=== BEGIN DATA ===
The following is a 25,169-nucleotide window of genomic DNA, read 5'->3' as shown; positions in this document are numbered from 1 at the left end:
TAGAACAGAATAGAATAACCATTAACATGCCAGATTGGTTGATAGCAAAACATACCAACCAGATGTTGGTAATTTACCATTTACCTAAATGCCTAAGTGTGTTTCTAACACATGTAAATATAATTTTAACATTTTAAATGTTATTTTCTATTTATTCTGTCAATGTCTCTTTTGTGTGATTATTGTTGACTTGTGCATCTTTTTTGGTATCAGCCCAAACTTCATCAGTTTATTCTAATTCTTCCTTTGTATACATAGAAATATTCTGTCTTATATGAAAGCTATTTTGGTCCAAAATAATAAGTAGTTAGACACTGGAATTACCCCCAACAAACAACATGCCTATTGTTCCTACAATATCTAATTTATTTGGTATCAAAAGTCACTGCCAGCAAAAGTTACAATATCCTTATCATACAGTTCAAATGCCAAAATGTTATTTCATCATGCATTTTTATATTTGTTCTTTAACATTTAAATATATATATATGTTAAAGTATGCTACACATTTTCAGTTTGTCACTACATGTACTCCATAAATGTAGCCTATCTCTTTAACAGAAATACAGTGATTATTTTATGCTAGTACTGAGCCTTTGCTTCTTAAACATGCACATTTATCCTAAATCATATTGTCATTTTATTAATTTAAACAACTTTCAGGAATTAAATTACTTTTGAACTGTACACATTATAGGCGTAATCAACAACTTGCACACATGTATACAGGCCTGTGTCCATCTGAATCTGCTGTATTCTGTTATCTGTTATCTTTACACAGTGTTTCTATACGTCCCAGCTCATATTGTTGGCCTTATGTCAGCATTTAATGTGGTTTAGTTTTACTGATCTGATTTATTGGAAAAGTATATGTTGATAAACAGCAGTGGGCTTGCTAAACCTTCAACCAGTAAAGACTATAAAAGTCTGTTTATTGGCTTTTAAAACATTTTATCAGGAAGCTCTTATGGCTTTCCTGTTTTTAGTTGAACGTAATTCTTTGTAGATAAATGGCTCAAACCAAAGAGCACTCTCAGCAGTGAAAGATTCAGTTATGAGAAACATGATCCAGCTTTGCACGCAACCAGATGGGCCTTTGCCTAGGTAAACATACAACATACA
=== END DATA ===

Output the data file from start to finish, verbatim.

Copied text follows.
The following is a 25,169-nucleotide window of genomic DNA, read 5'->3' as shown; positions in this document are numbered from 1 at the left end:
TAGAACAGAATAGAATAACCATTAACATGCCAGATTGGTTGATAGCAAAACATACCAACCAGATGTTGGTAATTTACCATTTACCTAAATGCCTAAGTGTGTTTCTAACACATGTAAATATAATTTTAACATTTTAAATGTTATTTTCTATTTATTCTGTCAATGTCTCTTTTGTGTGATTATTGTTGACTTGTGCATCTTTTTTGGTATCAGCCCAAACTTCATCAGTTTATTCTAATTCTTCCTTTGTATACATAGAAATATTCTGTCTTATATGAAAGCTATTTTGGTCCAAAATAATAAGTAGTTAGACACTGGAATTACCCCCAACAAACAACATGCCTATTGTTCCTACAATATCTAATTTATTTGGTATCAAAAGTCACTGCCAGCAAAAGTTACAATATCCTTATCATACAGTTCAAATGCCAAAATGTTATTTCATCATGCATTTTTATATTTGTTCTTTAACATTTAAATATATATATATGTTAAAGTATGCTACACATTTTCAGTTTGTCACTACATGTACTCCATAAATGTAGCCTATCTCTTTAACAGAAATACAGTGATTATTTTATGCTAGTACTGAGCCTTTGCTTCTTAAACATGCACATTTATCCTAAATCATATTGTCATTTTATTAATTTAAACAACTTTCAGGAATTAAATTACTTTTGAACTGTACACATTATAGGCGTAATCAACAACTTGCACACATGTATACAGGCCTGTGTCCATCTGAATCTGCTGTATTCTGTTATCTGTTATCTTTACACAGTGTTTCTATACGTCCCAGCTCATATTGTTGGCCTTATGTCAGCATTTAATGTGGTTTAGTTTTACTGATCTGATTTATTGGAAAAGTATATGTTGATAAACAGCAGTGGGCTTGCTAAACCTTCAACCAGTAAAGACTATAAAAGTCTGTTTATTGGCTTTTAAAACATTTTATCAGGAAGCTCTTATGGCTTTCCTGTTTTTAGTTGAACGTAATTCTTTGTAGATAAATGGCTCAAACCAAAGAGCACTCTCAGCAGTGAAAGATTCAGTTATGAGAAACATGATCCAGCTTTGCACGCAACCAGATGGGCCTTTGCCTAGGTAAACATACAACATACA